Recent statistics from the Insolvency Service indicated that the number of people declared insolvent fell by 11% in England and Wales last year.
Despite this fall there remains 120,000 people whose financial position reached crisis point and were in need of debt help.
With continued uncertainty over the economic recovery and unemployment on the rise the demand for local debt advice is likely to remain strong in order to deal with the estimated £1.244bn in mortgages and £208bn of other types of loans (eg credit cards) that remain outstanding.
With this in mind more than ever, the UK's indebted families need to know what options they have to deal with their debts and where they can go for debt advice. One option for those who require debt help would be to enter into a debt management plan (DMP).
What is a Debt Management Plan
A debt management plan (DMP) is an agreement between a debtor and their creditors when usual contractual payments cannot be made due to financial difficulties. It is one method of debt help.
DMPs were introduced into the UK in the early 1990s. It was a method of debt help that dealt with the fallout of unsecured lending at a time when it was very easy to obtain personal credit.
A DMP provides a structured arrangement to pay off all unsecured debts, rather than writing off some of the money as happens with more formal debt solutions like an Individual Voluntary Arrangement (IVA).
A DMP is tailored to an individual’s circumstances based on what they can afford to pay off their debts each month. The monthly payment is distributed to creditors on a pro-rata basis. As the DMP needs to be tailored to your circumstances it is essential that you seek debt advice from a regulated firm or charity so that they can provide the right debt advice and Debt Help solution to meet your personal needs.
The best thing about a DMP is that, a well-managed plan provides breathing space. It will ensure that you have money to afford everyday essentials, rather than feeling pressured to pay creditors their money first. Also by using the debt advice services of a regulated firm, they will be the contact point for your creditors, not you or your family.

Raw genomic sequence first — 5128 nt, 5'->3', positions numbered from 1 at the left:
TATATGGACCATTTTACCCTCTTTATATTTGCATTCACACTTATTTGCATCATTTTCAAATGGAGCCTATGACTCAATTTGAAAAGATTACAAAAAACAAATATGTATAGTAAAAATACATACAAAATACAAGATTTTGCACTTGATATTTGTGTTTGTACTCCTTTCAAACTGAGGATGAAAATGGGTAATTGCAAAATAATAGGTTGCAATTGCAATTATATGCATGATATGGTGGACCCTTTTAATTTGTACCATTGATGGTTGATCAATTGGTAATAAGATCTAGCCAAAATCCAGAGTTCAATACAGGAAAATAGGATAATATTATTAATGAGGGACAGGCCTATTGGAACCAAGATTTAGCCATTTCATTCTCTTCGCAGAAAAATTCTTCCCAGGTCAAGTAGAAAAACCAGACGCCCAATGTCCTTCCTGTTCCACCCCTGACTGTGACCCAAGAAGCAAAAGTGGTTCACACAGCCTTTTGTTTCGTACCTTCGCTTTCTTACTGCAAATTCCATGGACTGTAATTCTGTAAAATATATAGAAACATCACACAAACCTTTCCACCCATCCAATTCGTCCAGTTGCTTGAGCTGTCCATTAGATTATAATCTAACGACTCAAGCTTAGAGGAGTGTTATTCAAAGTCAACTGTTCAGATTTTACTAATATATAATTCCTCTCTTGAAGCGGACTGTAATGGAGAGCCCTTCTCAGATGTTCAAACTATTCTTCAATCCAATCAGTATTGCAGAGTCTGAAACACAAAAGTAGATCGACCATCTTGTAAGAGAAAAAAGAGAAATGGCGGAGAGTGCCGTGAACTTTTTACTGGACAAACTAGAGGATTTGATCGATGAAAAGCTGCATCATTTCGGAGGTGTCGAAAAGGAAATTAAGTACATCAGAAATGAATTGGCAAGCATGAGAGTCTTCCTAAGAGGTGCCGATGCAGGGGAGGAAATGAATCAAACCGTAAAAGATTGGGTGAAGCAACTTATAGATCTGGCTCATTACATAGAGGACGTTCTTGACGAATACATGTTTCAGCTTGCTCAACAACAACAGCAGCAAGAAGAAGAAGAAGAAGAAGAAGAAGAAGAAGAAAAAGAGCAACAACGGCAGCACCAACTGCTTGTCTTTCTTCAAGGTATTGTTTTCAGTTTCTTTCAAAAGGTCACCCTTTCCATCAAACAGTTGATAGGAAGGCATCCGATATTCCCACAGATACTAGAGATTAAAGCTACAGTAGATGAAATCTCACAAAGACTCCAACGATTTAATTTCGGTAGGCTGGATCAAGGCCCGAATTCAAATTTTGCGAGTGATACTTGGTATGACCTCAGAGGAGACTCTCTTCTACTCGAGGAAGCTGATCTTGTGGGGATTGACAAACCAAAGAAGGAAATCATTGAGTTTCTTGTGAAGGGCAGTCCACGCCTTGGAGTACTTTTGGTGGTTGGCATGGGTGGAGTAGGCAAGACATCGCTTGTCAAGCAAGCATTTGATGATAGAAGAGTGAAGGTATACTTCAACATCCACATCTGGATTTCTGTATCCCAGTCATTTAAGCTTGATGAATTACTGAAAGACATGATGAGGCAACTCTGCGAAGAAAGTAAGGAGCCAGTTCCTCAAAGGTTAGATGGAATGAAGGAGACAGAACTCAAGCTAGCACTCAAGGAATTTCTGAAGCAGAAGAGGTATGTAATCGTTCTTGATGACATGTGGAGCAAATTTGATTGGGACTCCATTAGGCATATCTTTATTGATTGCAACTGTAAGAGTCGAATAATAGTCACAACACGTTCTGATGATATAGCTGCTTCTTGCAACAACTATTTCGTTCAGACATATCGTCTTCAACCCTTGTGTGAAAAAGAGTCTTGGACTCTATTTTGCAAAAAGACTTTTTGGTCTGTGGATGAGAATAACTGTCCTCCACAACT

There are some disadvantages. A DMP is an informal solution, so creditors do not have to accept the plan - although the vast majority do - and a few do not freeze interest or fees. This again demonstrates why receiving the right debt advice is essential as you will want the plan to be right for you.
Setting up a DMP
If after seeking Debt Help you believe that a DMP is suitable for your circumstances you can arrange it yourself. It will involve producing a budget - listing income, expenditure and debts - to show what money is available after essentials, utilities and priority bills are accounted for. Following this you would have to speak to each of your creditors in turn and ask them to accept a lower monthly payment from the surplus.
However, setting up a DMP can be a complex procedure and it can be fraught with difficulties, not least negotiating with the same lenders that are chasing you for money. For many they would rather use the services of a third party provider of debt management services. This will result in an intermediary between you and your creditors.
Another benefit of using an intermediary for debt help is that they have relationships with many of the creditors as they arrange thousands of DMPs each year. Unfortunately most debt management companies have to charge a fee for their services and this will be taken out of the monthly amount payable to your creditors. Because of this choosing the right company for your debt advice is essential.
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Nik Jones is a professional Debt Advisor at Debt Local. For any type of debt advice or debt help, call for free on 0800 044 5659.
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